GridCon 3 (2022) Convention Report
Event: Gridcon 3 –
Date: 11th – 13th Nov 2022
Location: Taunton, Somerset, UK
GridCon is an annual board game convention held in the South-West of the UK. It just so happens that I a) live a couple of hours down the road from it, and b) am a Patreon supporter of the organiser, Paul Grogan, so there was no way I wasn’t going back this year.
When it comes to conventions there are two main types. Some of them have a very heavy commercial presence. There are sponsors wherever you look, and halls of vendors, designers, and publishers showing and selling their wares. Think of events like UK Games Expo (my report of this year’s is here), Essen Spiel, GenCon, PAXU.
On the flip side, you have the ‘play’ style conventions. These conventions are all about playing the games you already own. Most have a much higher proportion of open gaming spaces – tables where you can just rock-up with your games, and play to your heart’s content. These are usually smaller events, such as BayCon, KCon, and AireCon (here’s another write-up of this year’s event).
GridCon sits firmly in the latter. There’s only one retailer in attendance (Games Lore), and even then they only had one table in the corner of one of the rooms. If you want to spend money, your best bet is the bring-and-buy.
My time at GridCon 3
I had been eagerly looking forward to GridCon all year. Paul runs Gaming Rules!, a YouTube channel which specialises in how-to-play tutorial videos for board games. As a Patreon supporter of his, I have access to the supporters’ Slack server, where I chat daily, and where I’ve made quite a few good friends. GridCon is a chance for lots of us to get together in person, so the excitement has been building there for months now.
After a detour on the way up to help Paul and Vicky (Paul’s partner) cart some boxes over to the venue, and after checking into my Airbnb home for the weekend, I headed to the hotel hosting the convention and caught up with old friends, including Mark and Andrew who’d travelled all the way over from Malta just for the event. It’s worth mentioning early, and I’ll almost certainly repeat myself, but the most pleasure I get from a convention is the time spent with good people. It’s incredibly good for my mental health, and I’m sure it does the same for others.
We shared a few beers, hugs and laughs, then settled in for a multiple-hour game of Food Chain Magnate. It was my first time playing one of Splotter’s games in person, but it certainly won’t be my last. What I remember of it was very good: cutthroat, tactical, and a surprisingly light ruleset for what is a heavy game. Tiredness (and maybe beer and cider) got the better of me, and I headed back to my room, ready for the start of GridCon proper.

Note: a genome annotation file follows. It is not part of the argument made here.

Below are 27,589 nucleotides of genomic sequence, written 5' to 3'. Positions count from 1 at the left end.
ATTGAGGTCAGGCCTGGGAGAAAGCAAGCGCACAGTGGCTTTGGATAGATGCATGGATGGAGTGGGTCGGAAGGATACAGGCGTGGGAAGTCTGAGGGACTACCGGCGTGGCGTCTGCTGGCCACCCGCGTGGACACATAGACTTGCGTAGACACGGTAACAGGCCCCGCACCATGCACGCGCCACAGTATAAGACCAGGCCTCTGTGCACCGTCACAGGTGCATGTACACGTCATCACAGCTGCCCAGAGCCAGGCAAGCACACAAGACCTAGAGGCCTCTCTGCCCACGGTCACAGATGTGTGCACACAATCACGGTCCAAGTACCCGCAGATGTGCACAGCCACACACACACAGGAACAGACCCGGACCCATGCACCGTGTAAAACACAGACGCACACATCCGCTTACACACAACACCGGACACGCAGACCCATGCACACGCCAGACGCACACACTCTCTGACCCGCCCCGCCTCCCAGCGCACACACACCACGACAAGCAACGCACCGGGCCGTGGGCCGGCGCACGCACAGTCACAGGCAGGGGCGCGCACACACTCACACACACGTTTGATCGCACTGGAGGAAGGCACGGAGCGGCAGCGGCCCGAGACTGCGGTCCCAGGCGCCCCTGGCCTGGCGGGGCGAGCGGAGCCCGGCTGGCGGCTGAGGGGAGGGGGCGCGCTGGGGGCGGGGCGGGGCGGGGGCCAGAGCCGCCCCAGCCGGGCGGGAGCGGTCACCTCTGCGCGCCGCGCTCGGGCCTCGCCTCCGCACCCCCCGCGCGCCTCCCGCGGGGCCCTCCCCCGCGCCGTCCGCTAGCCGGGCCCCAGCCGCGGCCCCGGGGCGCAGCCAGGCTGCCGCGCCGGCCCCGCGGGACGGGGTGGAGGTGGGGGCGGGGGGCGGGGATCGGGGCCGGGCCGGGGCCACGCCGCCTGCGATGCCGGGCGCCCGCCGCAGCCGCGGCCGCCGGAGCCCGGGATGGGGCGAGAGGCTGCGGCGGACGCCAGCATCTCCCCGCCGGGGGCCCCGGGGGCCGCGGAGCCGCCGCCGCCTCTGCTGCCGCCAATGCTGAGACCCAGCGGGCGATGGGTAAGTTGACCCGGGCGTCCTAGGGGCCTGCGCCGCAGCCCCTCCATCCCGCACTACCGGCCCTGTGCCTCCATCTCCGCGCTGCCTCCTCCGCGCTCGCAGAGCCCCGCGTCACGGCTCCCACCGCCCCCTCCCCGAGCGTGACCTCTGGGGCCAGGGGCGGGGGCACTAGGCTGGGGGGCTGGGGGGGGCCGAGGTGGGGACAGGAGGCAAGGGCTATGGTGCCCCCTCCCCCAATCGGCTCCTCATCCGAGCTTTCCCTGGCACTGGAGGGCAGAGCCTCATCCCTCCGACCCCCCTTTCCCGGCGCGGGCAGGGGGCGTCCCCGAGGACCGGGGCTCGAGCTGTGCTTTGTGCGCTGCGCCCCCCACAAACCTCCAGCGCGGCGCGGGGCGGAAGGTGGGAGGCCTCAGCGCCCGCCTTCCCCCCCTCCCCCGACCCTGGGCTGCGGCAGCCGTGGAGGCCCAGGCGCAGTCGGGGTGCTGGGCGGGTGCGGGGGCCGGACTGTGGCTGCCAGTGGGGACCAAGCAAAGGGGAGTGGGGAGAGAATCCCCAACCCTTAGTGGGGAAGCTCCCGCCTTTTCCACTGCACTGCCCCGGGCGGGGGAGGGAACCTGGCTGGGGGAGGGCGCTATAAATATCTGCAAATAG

On Friday morning I treated myself to that most extravagant of breakfasts – a Subway from the petrol station – and arrived to see a packed hotel bar, full of eager and excited board game fans. It doesn’t matter if it’s your first convention, or your fiftieth, the feeling of anticipation combined with excitement doesn’t fade. It’s a special feeling.
After the doors opened at 9am, the rest of the day was a bit of a blur. I got in a game of Scout before a scheduled teach + play of Unconscious Mind, which was excellent. Keep an eye out for that one, which is on Kickstarter at the time of writing. From there, straight over to a game of Pingyao: First Chinese Banks which I organised. By that point, it was late in the afternoon, and what I should have done is take a break for some food and rest. Instead, I agreed to a four-player game of Beyond The Sun, which was great.
Now, while it’s not exactly a hardship to be away from home, playing games for a few days, by the time the sun goes down, you can feel pretty spent. Your brain gets frazzled, and you’ll probably want to stretch your legs and move around. I just wanted something to eat, a cold beer, and an hour not thinking – which is exactly got. The food at the Holiday Inn which hosted the con was tasty and hot, even if it did take a long time to order sometimes.
From there I just milled around with friends, chatted, caught-up with people, and then had a game of Hadrian’s Wall (review here, the best flip-and-write game available). There’s a lovely feeling towards the end of the night at a convention like this, where the buzz of the day quietens and those with the stamina to keep going, retire to the bar and restaurant area to play quietly under lamps. It’s times like this where the sense of belonging really hits hard.